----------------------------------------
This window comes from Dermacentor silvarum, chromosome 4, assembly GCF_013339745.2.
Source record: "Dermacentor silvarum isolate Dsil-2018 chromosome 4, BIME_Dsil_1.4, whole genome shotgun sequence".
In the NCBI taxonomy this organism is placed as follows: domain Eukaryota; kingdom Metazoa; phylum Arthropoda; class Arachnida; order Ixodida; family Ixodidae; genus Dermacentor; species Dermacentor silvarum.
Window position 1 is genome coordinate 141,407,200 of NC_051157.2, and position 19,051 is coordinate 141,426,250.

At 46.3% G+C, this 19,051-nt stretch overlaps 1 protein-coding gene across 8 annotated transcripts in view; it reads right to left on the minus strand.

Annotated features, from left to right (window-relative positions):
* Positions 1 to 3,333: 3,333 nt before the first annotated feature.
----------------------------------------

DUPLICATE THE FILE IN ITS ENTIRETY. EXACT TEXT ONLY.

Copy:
This window comes from Dermacentor silvarum, chromosome 4, assembly GCF_013339745.2.
Source record: "Dermacentor silvarum isolate Dsil-2018 chromosome 4, BIME_Dsil_1.4, whole genome shotgun sequence".
In the NCBI taxonomy this organism is placed as follows: domain Eukaryota; kingdom Metazoa; phylum Arthropoda; class Arachnida; order Ixodida; family Ixodidae; genus Dermacentor; species Dermacentor silvarum.
Window position 1 is genome coordinate 141,407,200 of NC_051157.2, and position 19,051 is coordinate 141,426,250.

At 46.3% G+C, this 19,051-nt stretch overlaps 1 protein-coding gene across 8 annotated transcripts in view; it reads right to left on the minus strand.

Annotated features, from left to right (window-relative positions):
* Positions 1 to 3,333: 3,333 nt before the first annotated feature.